Design/methodology/approach

Two within-subject experimental designs were conducted to examine the effects of low, medium and high stock depletion levels (i.e. shelf-based scarcity) on consumer responses. In Study 1, facial expression analysis was used to examine consumers’ liking, and left frontal asymmetry brainwaves were used to examine consumers’ approach motivation as a proxy for purchase intention. Study 2 extended the findings with self-reported measures.

Findings

In Study 1, perceived product luxuriousness was found to underlie the shelf-based scarcity effect on facial expressions and left frontal asymmetry brainwaves after controlling for other previously proposed mediators (i.e. product popularity and quality). The shelf-based scarcity effect is only observed between low vs high stock levels, whereas moderate stock level depletion does not evoke the shelf-based scarcity effect. Study 2 used self-reported measures to replicate the effect of shelf-based scarcity on product luxuriousness. However, the findings demonstrated the limitation of self-reported measures to identify a significant spill-over effect of perceived luxuriousness to attitude.

Research limitations/implications

Extending previous literature that relied heavily on self-reported measures, the current research used psychophysiological methods to uncover perceived luxuriousness as a novel underlying mechanism for the shelf-based scarcity effect. Thus, the findings are not only the first to provide psychophysiological evidence of the shelf-based scarcity effect but also to validate perceived luxuriousness as an underlying mechanism of the shelf-based scarcity effect.

Practical implications

The current findings suggest that the shelf-based scarcity effect is only evoked by high (instead of moderate) levels of stock depletion. The study also shows that shelf-based scarcity does not necessarily signal product popularity, but instead it may serve as a cue of product luxuriousness. Adding to other manipulations of retail spaces that elicit luxury perception (e.g. artwork, sensory delight and themed store atmospherics), this implies that businesses are able to use shelf-based scarcity as a cue to enhance or complement the luxury image or the perception of the brand or product.

Originality/value

The current research is the first study to use psychophysiological techniques to examine perceived luxuriousness as an underlying mechanism of shelf-based scarcity. It also demonstrates that self-report measures are not sensitive to such an effect in comparison to psychophysiological techniques, explaining why perceived luxuriousness has not been previously found to be an underlying mechanism of shelf-based scarcity.

Details

European Journal of Marketing, vol. 55 no. 2
Type: Research Article
ISSN: 0309-0566

Keywords

Article
Publication date: 31 May 2023

Sara Quach, Felix Septianto, Park Thaichon and Billy Sung

This research examines the effect of team diversity on customer behavior (purchase likelihood) associated with sustainable luxury products and further considers the mediating role…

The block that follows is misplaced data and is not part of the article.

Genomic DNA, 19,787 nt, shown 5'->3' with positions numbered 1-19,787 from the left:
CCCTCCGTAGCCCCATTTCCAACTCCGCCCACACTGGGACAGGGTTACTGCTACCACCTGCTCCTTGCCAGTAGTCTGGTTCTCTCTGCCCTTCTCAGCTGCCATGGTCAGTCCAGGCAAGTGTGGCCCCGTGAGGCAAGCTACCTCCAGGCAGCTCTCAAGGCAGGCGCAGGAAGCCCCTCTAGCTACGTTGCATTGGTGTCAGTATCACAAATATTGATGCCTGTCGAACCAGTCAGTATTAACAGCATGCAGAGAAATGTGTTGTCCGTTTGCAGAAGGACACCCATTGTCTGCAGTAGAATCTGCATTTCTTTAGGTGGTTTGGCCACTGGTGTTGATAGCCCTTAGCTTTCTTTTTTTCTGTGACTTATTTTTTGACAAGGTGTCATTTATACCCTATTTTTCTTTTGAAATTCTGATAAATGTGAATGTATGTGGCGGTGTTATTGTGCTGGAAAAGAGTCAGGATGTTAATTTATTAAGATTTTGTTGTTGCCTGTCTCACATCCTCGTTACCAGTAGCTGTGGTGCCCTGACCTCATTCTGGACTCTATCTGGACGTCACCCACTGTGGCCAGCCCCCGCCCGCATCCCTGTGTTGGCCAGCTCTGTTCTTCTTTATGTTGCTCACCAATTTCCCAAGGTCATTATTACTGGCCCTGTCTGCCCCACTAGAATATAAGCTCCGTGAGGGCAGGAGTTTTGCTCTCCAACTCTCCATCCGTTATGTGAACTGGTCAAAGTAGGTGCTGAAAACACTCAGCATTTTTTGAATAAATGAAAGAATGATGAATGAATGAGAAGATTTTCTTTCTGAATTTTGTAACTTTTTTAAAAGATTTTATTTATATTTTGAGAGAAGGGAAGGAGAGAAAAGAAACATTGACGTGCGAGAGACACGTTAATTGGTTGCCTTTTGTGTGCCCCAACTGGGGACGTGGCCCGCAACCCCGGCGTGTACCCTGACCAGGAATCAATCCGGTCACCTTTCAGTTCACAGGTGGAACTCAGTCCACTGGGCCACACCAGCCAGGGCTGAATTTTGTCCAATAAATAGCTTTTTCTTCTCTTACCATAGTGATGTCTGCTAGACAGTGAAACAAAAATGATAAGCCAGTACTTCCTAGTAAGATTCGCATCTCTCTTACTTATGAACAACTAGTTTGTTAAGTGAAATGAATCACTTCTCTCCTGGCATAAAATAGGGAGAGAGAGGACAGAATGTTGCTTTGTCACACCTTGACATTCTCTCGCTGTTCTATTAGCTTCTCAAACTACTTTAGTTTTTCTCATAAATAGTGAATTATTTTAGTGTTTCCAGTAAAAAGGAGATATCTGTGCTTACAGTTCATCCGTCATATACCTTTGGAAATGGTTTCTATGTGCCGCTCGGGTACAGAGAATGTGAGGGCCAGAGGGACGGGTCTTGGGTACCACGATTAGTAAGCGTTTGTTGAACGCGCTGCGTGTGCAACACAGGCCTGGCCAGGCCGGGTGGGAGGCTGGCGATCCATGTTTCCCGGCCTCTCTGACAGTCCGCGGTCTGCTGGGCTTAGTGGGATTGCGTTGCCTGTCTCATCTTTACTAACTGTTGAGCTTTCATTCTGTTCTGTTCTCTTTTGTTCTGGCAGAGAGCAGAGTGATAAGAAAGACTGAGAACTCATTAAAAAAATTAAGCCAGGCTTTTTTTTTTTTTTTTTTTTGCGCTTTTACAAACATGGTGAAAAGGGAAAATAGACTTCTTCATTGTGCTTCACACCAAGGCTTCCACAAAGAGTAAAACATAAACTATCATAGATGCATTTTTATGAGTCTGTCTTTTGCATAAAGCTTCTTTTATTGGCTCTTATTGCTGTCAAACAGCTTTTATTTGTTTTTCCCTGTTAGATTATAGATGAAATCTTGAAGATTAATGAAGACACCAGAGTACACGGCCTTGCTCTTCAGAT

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Abstract

Purpose

This research examines the effect of team diversity on customer behavior (purchase likelihood) associated with sustainable luxury products and further considers the mediating role of customer skepticism and the moderating role of the growth mindset in these relationships.

Design/methodology/approach

Study 1 aims to confirm the direct effect of team diversity on purchase intention and the mediating effect of customer skepticism. Featuring a fictitious brand, Study 2 seeks to test the moderating effects of a growth mindset. This research recruits participants located in the USA who have shopping experiences with a luxury product.

Findings

The findings support the notion that team diversity can mitigate customers' skepticism while enhancing purchase likelihood. Moreover, this effect is stronger among those with a growth mindset. As such, the findings suggest that communicating the heterogeneous composition of team members can benefit sustainable luxury brands.

Originality/value

Underpinned by the signaling theory and incremental theory, this research examines the effects of team diversity on customer behavior (purchase likelihood) related to sustainable luxury products, as well as the role of customer skepticism (as a mediator) and a growth mindset (as a moderator) in these relationships. Thus, the findings broaden the current diversity research which has predominantly focused on team decision-making and performance.

Details

Asia Pacific Journal of Marketing and Logistics, vol. ahead-of-print no. ahead-of-print
Type: Research Article
ISSN: 1355-5855

Keywords

Article
Publication date: 26 July 2022

Chia-Yang Chang, Kuen-Hung Tsai and Billy Sung

This paper examines the effect of market knowledge on market success of product innovativeness and the moderating role of absorptive capacity. We separated market knowledge into…

Abstract

Purpose

This paper examines the effect of market knowledge on market success of product innovativeness and the moderating role of absorptive capacity. We separated market knowledge into market diversity and market significance components and examined their effects on radical product innovation performance.

Design/methodology/approach